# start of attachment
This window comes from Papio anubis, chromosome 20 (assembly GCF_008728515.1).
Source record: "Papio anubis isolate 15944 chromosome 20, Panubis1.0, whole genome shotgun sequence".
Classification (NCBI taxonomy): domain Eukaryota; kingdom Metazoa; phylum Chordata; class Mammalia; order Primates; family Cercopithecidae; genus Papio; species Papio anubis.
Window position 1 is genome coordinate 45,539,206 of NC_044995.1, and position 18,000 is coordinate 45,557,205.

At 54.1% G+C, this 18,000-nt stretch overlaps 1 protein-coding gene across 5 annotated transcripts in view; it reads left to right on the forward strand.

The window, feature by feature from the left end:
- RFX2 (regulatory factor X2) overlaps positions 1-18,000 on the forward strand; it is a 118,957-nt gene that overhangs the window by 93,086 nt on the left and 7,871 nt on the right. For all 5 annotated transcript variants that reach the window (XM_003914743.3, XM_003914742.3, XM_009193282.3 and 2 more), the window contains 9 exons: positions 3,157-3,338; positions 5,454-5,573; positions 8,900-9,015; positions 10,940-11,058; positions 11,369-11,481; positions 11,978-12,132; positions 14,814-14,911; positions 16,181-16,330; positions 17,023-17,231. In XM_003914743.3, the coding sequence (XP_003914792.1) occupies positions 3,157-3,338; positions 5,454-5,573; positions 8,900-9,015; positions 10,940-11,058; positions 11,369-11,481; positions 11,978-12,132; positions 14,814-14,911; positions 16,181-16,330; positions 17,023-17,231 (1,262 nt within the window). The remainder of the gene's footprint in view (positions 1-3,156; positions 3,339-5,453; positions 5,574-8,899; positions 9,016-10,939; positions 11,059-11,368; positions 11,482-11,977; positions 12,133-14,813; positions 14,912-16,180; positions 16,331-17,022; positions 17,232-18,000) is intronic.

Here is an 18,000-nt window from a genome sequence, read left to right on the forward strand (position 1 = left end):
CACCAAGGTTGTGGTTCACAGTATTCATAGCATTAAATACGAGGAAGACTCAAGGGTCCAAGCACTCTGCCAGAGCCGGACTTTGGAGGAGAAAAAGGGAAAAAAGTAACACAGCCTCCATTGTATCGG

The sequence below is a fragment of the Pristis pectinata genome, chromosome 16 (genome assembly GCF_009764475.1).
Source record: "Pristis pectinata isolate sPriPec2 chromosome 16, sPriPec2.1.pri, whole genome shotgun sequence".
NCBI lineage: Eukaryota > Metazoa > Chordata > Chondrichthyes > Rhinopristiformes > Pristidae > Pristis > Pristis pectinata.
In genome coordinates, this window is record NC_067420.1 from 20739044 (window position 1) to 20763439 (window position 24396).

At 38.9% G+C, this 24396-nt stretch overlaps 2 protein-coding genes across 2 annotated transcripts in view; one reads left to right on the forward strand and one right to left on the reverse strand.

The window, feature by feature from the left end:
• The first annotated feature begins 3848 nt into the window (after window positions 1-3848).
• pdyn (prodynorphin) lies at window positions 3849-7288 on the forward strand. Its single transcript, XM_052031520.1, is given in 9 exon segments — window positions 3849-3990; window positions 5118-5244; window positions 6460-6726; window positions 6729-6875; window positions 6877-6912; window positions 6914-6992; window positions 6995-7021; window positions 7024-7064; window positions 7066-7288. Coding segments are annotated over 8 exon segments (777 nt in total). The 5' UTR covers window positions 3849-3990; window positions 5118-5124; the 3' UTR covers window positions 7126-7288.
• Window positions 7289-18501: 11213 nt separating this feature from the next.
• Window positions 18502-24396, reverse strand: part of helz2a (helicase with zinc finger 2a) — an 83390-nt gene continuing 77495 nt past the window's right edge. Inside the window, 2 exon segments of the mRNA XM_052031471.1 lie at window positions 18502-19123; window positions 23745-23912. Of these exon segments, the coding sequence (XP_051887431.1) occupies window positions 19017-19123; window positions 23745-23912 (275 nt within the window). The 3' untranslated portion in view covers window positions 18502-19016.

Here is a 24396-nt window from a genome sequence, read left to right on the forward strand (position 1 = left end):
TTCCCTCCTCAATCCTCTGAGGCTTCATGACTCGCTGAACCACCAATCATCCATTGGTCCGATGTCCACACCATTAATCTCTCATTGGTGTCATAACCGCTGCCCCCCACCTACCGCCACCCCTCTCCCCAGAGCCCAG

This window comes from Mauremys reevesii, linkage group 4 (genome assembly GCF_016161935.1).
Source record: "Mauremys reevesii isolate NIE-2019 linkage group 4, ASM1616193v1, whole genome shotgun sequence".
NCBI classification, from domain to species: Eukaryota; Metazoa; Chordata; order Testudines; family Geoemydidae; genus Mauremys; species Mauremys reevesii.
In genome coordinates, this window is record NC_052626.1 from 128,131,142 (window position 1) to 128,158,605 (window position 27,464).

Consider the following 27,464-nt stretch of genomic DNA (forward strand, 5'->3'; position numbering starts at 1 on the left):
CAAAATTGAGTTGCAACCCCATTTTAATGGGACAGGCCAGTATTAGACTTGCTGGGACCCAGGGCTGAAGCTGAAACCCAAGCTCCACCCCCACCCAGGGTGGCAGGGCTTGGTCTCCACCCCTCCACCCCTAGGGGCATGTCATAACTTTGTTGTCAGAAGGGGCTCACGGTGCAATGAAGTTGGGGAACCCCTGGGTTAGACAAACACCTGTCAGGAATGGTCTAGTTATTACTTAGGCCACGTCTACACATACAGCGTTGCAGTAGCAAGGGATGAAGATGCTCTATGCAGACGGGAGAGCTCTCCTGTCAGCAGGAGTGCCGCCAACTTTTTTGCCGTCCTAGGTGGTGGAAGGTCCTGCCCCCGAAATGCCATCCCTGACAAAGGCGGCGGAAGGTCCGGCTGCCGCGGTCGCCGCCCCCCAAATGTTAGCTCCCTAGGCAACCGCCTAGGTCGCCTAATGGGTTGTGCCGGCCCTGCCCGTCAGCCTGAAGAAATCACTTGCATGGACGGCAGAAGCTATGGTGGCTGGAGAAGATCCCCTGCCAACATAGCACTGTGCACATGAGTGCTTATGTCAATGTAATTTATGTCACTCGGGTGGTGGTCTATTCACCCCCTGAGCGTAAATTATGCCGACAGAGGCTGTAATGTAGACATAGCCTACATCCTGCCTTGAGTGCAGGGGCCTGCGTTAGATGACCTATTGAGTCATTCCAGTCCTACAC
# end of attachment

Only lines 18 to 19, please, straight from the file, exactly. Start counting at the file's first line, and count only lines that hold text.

• Window positions 7289-18501: 11213 nt separating this feature from the next.
• Window positions 18502-24396, reverse strand: part of helz2a (helicase with zinc finger 2a) — an 83390-nt gene continuing 77495 nt past the window's right edge. Inside the window, 2 exon segments of the mRNA XM_052031471.1 lie at window positions 18502-19123; window positions 23745-23912. Of these exon segments, the coding sequence (XP_051887431.1) occupies window positions 19017-19123; window positions 23745-23912 (275 nt within the window). The 3' untranslated portion in view covers window positions 18502-19016.